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December 15, 2017 at 8:28 am

The desolation of slog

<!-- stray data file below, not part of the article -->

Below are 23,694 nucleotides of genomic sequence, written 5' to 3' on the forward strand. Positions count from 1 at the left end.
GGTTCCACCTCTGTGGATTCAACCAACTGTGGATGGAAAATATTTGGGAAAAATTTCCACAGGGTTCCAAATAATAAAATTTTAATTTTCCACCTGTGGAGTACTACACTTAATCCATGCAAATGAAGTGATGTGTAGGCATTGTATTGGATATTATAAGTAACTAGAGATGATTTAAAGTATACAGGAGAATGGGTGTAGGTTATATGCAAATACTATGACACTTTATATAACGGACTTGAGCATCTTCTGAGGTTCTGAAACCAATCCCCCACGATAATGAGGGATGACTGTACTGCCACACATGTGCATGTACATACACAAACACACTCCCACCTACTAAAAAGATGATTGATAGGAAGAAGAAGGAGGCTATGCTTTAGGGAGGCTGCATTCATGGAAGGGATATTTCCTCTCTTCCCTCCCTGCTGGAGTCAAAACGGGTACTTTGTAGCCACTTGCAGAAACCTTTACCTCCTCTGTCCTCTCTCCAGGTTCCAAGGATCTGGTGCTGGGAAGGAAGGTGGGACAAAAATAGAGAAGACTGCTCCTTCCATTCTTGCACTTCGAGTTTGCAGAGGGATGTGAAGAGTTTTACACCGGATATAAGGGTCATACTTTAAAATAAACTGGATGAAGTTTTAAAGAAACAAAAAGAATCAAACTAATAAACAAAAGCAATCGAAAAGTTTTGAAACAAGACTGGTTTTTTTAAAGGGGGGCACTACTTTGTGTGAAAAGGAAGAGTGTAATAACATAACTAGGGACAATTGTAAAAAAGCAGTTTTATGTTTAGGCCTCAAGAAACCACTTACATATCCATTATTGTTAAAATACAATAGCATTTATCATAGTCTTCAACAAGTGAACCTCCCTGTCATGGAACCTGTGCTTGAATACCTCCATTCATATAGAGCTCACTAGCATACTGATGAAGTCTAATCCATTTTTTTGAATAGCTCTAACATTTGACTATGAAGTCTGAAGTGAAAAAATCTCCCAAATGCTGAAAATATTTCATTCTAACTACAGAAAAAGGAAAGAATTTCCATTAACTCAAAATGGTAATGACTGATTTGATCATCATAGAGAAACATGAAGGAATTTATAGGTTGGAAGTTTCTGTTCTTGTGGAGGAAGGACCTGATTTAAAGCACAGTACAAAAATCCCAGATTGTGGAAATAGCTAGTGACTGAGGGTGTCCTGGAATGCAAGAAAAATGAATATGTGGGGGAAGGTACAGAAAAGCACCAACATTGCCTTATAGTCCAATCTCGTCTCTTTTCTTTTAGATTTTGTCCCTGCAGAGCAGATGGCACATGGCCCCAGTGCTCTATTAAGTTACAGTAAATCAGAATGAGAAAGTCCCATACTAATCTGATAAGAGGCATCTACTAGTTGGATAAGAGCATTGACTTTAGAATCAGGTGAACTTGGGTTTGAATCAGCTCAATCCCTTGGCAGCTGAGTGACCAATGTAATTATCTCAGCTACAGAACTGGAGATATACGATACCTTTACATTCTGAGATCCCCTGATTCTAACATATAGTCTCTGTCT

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Over the last few months, I’ve developed a hobby that I’d have trouble justifying even to myself—I’ve spent countless hours watching the special features for Peter Jackson’s Hobbit trilogy, a series that I don’t even like. (It would be nice to pretend that I’ve been celebrating the eightieth anniversary of the publication of J.R.R. Tolkien’s original novel, which took place last week, but I frankly wasn’t even aware of it until the other day.) My deep dive into Hobbit featurettes came out of a confluence of circumstances that I doubt will ever recur. I’ve always loved the production videos for The Lord of the Rings, which I’ve compared elsewhere to a film school in a box set, and for years, they’ve served as my evening comfort food of choice, especially on days when I’m so tired from work and parenting to do anything but stare blankly at a television screen. During a period when I was exceptionally busy with the book, I worked through most of them yet again, proceeding backward from The Return of the King to Fellowship. Before long, though, I’d burned through them all, and it occurred to me that I might be able to get a similar fix from that other series of movies about Middle-earth. A glance at Amazon and some good timing revealed that I could buy the extended editions of all three Hobbit films for about ten dollars apiece. I’d been meaning to check out the special features ever since seeing the extraordinary authorized video that highlighted Jackson’s exhaustion during the filming of The Battle of the Five Armies, and shelling out thirty bucks for fifteen DVDs seemed like it would provide a decent return on investment.